Tuesday, December 29, 2009

Thoughts on the Holidays (and a few books)

I guess you must have surmised that I'm back from vacation since I haven't written in a while. All that wonderful reading and now I'm back to being a slug. I didn't even make my 100 books in a year goal and was shamed to listen to my friend Maryellen tell the whole world on NPR yesterday that she read 133 books this past year and has a goal of 144 for next! Whew.

OK, I did have my sister here over the Christmas weekend but is that an excuse? Not really, since she's a reader too. But then, she doesn't do newspapers and mine take me hours to get through. I'm also half way through my first book discussion book of the new year, City of Refuge by Tom Piazza. I chose it almost a year ago while still in the throes of outrage over FEMA and New Orleans and the lack of attention to that city's crisis. I like to choose discussion books that will bring out emotions and controversy otherwise what is there to talk about? This one should do the trick as it follows two families in two disparate neighborhoods in the Crescent city as they deal with the run up and aftermath of the broken levies. As background Don and I watched the first part of Spike Lee's heartbreaking documentary When the Levies Broke. It isn't easy being informed.

Since I've been reviewing for Library Journal I've had all but one review published which means, if I may brag for a minute, that I've had a review in almost every issue for the last two years. There's nothing like seeing one's name and words in print to boost the ego for just a minute or two. I just finished a fantastic debut novel that my regular readers know I'm not allowed to speak about until the review is published. The ear-catching title is The Handbook for Lightning Strike Survivors. Suffice it to say you must keep an eye out for an April printing. Read about this delightful author at:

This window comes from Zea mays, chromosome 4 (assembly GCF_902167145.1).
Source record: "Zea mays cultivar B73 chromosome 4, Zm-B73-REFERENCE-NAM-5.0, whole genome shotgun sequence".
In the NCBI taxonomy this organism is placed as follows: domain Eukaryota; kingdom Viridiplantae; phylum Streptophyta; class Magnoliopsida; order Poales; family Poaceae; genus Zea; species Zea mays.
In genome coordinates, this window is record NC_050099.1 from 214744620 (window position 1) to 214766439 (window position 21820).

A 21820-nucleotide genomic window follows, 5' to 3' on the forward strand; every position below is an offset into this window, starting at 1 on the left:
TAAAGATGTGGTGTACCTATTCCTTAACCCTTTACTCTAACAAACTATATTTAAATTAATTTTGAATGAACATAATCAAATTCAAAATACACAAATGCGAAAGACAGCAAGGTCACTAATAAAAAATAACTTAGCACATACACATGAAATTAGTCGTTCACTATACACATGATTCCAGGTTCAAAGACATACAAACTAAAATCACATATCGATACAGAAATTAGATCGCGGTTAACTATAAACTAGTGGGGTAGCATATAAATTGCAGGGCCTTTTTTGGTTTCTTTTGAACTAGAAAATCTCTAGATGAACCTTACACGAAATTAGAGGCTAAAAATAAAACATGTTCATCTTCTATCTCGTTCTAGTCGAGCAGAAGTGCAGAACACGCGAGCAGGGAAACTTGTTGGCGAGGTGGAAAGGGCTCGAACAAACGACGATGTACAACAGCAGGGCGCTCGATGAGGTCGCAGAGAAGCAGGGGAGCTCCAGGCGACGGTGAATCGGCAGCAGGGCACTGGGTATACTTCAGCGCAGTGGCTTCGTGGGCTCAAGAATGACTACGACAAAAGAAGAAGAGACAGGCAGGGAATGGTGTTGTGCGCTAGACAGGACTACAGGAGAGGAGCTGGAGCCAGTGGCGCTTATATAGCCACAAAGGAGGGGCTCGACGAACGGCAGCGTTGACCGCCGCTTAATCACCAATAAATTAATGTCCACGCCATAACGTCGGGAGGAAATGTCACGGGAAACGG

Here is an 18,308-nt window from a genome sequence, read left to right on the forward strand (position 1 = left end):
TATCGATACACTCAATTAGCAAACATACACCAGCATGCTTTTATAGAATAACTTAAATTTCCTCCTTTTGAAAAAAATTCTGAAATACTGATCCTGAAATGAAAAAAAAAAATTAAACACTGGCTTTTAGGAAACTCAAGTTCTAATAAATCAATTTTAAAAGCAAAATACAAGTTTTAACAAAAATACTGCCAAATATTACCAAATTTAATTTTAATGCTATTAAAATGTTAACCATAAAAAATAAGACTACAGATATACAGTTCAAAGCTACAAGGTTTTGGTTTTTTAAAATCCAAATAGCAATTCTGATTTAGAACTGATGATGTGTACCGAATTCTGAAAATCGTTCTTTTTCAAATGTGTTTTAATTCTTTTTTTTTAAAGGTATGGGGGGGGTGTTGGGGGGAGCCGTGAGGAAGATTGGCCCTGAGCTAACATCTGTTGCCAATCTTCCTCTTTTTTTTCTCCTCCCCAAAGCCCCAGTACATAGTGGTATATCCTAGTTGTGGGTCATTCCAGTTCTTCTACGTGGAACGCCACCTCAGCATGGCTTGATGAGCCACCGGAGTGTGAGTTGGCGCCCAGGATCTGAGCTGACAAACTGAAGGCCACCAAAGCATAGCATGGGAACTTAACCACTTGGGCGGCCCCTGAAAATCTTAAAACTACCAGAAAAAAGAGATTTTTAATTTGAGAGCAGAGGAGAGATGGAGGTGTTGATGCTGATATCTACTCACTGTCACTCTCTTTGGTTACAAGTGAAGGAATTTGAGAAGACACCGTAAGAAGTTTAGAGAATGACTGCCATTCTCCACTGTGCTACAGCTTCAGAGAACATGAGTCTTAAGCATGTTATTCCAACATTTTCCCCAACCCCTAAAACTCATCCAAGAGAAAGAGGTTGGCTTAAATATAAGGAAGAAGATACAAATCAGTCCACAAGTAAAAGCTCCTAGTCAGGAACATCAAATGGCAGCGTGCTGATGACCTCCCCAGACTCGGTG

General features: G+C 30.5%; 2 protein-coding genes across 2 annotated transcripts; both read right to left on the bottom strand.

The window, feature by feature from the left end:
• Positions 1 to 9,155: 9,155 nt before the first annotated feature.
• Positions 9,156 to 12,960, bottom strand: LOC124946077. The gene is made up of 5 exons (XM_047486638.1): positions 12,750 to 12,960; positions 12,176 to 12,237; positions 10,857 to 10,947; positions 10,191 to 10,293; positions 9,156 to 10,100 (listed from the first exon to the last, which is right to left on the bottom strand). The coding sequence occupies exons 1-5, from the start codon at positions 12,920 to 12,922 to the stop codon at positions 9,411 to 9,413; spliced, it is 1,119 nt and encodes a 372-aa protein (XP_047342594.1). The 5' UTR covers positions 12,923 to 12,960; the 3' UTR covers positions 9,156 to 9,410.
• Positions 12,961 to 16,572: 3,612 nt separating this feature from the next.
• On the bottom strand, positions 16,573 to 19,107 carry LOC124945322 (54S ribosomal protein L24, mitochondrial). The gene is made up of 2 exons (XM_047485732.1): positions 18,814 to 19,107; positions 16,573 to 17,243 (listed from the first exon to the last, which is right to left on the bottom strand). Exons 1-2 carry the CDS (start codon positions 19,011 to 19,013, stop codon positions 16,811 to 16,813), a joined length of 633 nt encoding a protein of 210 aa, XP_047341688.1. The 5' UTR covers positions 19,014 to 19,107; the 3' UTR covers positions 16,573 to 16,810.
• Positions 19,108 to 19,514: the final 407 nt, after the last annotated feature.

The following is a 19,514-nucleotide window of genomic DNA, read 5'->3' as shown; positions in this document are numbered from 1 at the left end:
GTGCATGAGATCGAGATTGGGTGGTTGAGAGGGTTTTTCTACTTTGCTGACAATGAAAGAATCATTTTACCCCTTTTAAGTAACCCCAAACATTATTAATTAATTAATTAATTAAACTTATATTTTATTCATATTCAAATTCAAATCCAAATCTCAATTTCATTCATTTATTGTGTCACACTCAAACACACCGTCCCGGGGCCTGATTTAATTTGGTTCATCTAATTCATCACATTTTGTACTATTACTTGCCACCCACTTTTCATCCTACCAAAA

Yesterday I received another debut novel, almost 400 pages, by a Pulitzer Prize winning biologist. Yes, I have the new year's weekend off and guess what I'll be doing? In the meantime just a word about the other Updike. Who knew that John's son David was (is) such a talent. I've gotten to enjoy short stories as I never have before because we have such an abbreviated lunch break at work - usually 20 minutes of actual quiet time and even then only if I go out to the picnic table by the dumpster - that it's hard to concentrate on anything more involved. Old Girlfriends is a beautifully written, thought-provoking collection of stories about relationships that rings so true that at the end of one of the stories I had to emit an audible sigh.

I can't remember - an over 60 affliction - if I've written about one of our wonderful new volunteers at my library but I just can't stop commenting on the multi talented Kathryn Taubert who's become a computer coach for us. Among her many talents is writing and she has a blog for the Naples Daily News:

In a previous posting she wrote about the holidays and specifically, about the difference between being alone and being lonely. This is one of my favorite themes and one that I runimate upon quite often (especially during the holidays) because of where my life has taken me. There are no words to express how lucky I feel to be where I'm at right now. I NEVER think oh I wish I was younger or I wish I could start over or wasn't it great to be 30 or 40 or whatever. Back when I was married, which seems a lifetime ago, I was so desperately lonely and no one knew. For that matter few of my friends or family, to my mind, really knew me at all. We were always surrounded by an entourage and I learned early on that one can be loneliest in a crowd.